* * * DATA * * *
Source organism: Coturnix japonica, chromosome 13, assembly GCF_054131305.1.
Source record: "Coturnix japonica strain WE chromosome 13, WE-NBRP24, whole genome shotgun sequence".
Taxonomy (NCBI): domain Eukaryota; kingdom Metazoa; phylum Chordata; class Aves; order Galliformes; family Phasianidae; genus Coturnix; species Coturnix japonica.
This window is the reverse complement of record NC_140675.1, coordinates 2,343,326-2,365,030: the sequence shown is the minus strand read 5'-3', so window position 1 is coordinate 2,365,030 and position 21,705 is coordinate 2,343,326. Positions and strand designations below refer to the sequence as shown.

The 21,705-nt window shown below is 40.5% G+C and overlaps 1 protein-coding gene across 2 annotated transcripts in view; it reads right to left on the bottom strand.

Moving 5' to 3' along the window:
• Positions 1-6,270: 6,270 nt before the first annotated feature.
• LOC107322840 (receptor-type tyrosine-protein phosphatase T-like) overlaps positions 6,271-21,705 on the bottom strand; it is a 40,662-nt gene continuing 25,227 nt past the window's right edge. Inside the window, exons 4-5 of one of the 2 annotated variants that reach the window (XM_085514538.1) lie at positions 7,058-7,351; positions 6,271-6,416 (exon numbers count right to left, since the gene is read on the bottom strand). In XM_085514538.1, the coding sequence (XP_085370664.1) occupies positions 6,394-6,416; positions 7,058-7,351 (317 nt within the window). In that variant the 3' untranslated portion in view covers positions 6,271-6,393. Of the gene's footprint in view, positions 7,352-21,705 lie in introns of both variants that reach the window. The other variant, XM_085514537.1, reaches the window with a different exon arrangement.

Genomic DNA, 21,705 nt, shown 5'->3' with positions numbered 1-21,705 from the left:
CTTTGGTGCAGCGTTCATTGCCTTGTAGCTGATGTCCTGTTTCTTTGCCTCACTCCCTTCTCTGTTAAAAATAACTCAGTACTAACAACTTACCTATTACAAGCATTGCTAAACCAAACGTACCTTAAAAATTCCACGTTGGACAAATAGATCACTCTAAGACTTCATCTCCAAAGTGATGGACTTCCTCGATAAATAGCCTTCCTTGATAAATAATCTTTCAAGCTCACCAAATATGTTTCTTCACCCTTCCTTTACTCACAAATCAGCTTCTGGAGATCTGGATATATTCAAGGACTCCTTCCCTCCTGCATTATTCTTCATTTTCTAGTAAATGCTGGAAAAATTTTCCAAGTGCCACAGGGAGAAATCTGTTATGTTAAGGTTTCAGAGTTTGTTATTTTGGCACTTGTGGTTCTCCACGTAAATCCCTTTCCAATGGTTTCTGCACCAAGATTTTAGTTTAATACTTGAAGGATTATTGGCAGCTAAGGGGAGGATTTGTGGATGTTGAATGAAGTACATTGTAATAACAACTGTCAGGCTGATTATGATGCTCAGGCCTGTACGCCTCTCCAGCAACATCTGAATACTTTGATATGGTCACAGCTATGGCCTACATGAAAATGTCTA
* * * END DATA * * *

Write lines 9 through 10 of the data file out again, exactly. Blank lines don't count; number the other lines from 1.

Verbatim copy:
Genomic DNA, 21,705 nt, shown 5'->3' with positions numbered 1-21,705 from the left:
CTTTGGTGCAGCGTTCATTGCCTTGTAGCTGATGTCCTGTTTCTTTGCCTCACTCCCTTCTCTGTTAAAAATAACTCAGTACTAACAACTTACCTATTACAAGCATTGCTAAACCAAACGTACCTTAAAAATTCCACGTTGGACAAATAGATCACTCTAAGACTTCATCTCCAAAGTGATGGACTTCCTCGATAAATAGCCTTCCTTGATAAATAATCTTTCAAGCTCACCAAATATGTTTCTTCACCCTTCCTTTACTCACAAATCAGCTTCTGGAGATCTGGATATATTCAAGGACTCCTTCCCTCCTGCATTATTCTTCATTTTCTAGTAAATGCTGGAAAAATTTTCCAAGTGCCACAGGGAGAAATCTGTTATGTTAAGGTTTCAGAGTTTGTTATTTTGGCACTTGTGGTTCTCCACGTAAATCCCTTTCCAATGGTTTCTGCACCAAGATTTTAGTTTAATACTTGAAGGATTATTGGCAGCTAAGGGGAGGATTTGTGGATGTTGAATGAAGTACATTGTAATAACAACTGTCAGGCTGATTATGATGCTCAGGCCTGTACGCCTCTCCAGCAACATCTGAATACTTTGATATGGTCACAGCTATGGCCTACATGAAAATGTCTA